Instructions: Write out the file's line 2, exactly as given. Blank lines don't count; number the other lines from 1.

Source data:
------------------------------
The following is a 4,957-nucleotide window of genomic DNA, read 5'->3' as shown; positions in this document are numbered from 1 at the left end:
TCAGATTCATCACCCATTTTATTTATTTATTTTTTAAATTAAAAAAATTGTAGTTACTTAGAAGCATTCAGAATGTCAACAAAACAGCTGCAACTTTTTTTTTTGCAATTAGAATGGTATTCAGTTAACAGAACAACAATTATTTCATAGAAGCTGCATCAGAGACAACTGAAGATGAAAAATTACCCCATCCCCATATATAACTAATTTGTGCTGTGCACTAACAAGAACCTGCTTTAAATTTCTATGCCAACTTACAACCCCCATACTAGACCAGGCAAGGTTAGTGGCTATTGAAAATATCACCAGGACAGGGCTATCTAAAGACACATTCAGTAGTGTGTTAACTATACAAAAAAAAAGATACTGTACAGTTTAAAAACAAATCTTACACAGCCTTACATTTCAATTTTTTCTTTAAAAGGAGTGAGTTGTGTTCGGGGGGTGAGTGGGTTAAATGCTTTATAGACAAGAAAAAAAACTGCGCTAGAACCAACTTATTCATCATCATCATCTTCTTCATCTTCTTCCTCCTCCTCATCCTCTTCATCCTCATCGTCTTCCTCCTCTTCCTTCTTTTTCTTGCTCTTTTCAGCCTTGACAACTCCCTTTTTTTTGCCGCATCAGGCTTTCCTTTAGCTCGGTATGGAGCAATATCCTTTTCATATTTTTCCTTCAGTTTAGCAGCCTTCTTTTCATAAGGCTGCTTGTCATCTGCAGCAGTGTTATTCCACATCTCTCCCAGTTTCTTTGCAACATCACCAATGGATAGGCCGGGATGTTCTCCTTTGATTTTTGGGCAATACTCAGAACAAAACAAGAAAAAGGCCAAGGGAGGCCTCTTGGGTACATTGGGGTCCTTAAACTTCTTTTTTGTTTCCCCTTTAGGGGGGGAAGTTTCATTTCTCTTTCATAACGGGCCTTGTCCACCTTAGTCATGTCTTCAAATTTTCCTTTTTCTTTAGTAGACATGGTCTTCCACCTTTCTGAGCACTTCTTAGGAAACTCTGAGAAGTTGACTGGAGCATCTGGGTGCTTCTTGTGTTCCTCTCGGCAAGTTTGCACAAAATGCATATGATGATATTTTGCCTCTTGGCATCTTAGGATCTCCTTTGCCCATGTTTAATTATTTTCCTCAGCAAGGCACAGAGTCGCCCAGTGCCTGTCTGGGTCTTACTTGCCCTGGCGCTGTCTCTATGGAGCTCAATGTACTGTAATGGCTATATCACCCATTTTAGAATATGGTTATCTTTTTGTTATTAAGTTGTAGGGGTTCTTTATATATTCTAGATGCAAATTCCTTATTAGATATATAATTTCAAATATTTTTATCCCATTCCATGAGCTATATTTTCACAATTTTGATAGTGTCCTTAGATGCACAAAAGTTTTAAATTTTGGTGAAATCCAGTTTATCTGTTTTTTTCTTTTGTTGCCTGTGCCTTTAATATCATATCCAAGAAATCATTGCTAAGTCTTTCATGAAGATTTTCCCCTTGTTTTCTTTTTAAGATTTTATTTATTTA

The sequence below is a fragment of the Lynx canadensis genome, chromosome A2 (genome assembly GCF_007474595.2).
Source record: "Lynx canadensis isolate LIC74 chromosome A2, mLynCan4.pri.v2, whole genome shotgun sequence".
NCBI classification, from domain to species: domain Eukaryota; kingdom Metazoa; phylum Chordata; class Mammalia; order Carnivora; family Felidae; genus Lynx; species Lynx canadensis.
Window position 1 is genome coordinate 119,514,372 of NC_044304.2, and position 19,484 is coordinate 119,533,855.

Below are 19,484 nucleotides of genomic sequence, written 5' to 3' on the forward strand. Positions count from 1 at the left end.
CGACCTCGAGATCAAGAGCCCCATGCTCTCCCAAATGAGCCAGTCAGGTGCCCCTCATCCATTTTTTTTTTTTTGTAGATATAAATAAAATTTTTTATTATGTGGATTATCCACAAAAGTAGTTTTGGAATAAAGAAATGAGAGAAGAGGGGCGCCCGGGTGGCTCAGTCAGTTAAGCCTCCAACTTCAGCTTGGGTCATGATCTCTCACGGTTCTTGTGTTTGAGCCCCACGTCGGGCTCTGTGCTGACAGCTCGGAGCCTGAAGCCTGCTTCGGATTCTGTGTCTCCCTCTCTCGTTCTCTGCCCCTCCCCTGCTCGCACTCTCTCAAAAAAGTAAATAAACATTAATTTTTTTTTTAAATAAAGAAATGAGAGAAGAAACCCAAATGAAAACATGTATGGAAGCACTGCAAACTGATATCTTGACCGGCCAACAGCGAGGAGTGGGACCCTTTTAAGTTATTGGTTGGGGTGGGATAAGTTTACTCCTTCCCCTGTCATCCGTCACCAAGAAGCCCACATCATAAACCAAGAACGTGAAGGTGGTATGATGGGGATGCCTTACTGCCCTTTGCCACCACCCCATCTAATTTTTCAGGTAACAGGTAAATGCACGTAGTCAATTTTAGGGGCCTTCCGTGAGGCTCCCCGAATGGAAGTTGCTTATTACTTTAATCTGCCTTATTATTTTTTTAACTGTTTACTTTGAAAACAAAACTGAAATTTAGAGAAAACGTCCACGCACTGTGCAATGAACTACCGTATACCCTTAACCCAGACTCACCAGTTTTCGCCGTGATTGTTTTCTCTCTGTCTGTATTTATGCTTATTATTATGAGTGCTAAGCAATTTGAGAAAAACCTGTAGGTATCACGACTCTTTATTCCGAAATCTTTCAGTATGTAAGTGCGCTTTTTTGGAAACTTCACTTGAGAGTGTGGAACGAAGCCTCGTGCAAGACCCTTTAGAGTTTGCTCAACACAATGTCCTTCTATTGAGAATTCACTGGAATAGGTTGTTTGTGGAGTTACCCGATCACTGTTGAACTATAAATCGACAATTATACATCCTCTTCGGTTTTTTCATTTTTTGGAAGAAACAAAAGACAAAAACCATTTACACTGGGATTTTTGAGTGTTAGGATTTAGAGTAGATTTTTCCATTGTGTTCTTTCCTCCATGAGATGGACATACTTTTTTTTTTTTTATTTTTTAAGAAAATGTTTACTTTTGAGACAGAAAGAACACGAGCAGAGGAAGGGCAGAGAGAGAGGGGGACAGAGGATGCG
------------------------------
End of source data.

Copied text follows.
TCAGATTCATCACCCATTTTATTTATTTATTTTTTAAATTAAAAAAATTGTAGTTACTTAGAAGCATTCAGAATGTCAACAAAACAGCTGCAACTTTTTTTTTTGCAATTAGAATGGTATTCAGTTAACAGAACAACAATTATTTCATAGAAGCTGCATCAGAGACAACTGAAGATGAAAAATTACCCCATCCCCATATATAACTAATTTGTGCTGTGCACTAACAAGAACCTGCTTTAAATTTCTATGCCAACTTACAACCCCCATACTAGACCAGGCAAGGTTAGTGGCTATTGAAAATATCACCAGGACAGGGCTATCTAAAGACACATTCAGTAGTGTGTTAACTATACAAAAAAAAAGATACTGTACAGTTTAAAAACAAATCTTACACAGCCTTACATTTCAATTTTTTCTTTAAAAGGAGTGAGTTGTGTTCGGGGGGTGAGTGGGTTAAATGCTTTATAGACAAGAAAAAAAACTGCGCTAGAACCAACTTATTCATCATCATCATCTTCTTCATCTTCTTCCTCCTCCTCATCCTCTTCATCCTCATCGTCTTCCTCCTCTTCCTTCTTTTTCTTGCTCTTTTCAGCCTTGACAACTCCCTTTTTTTTGCCGCATCAGGCTTTCCTTTAGCTCGGTATGGAGCAATATCCTTTTCATATTTTTCCTTCAGTTTAGCAGCCTTCTTTTCATAAGGCTGCTTGTCATCTGCAGCAGTGTTATTCCACATCTCTCCCAGTTTCTTTGCAACATCACCAATGGATAGGCCGGGATGTTCTCCTTTGATTTTTGGGCAATACTCAGAACAAAACAAGAAAAAGGCCAAGGGAGGCCTCTTGGGTACATTGGGGTCCTTAAACTTCTTTTTTGTTTCCCCTTTAGGGGGGGAAGTTTCATTTCTCTTTCATAACGGGCCTTGTCCACCTTAGTCATGTCTTCAAATTTTCCTTTTTCTTTAGTAGACATGGTCTTCCACCTTTCTGAGCACTTCTTAGGAAACTCTGAGAAGTTGACTGGAGCATCTGGGTGCTTCTTGTGTTCCTCTCGGCAAGTTTGCACAAAATGCATATGATGATATTTTGCCTCTTGGCATCTTAGGATCTCCTTTGCCCATGTTTAATTATTTTCCTCAGCAAGGCACAGAGTCGCCCAGTGCCTGTCTGGGTCTTACTTGCCCTGGCGCTGTCTCTATGGAGCTCAATGTACTGTAATGGCTATATCACCCATTTTAGAATATGGTTATCTTTTTGTTATTAAGTTGTAGGGGTTCTTTATATATTCTAGATGCAAATTCCTTATTAGATATATAATTTCAAATATTTTTATCCCATTCCATGAGCTATATTTTCACAATTTTGATAGTGTCCTTAGATGCACAAAAGTTTTAAATTTTGGTGAAATCCAGTTTATCTGTTTTTTTCTTTTGTTGCCTGTGCCTTTAATATCATATCCAAGAAATCATTGCTAAGTCTTTCATGAAGATTTTCCCCTTGTTTTCTTTTTAAGATTTTATTTATTTA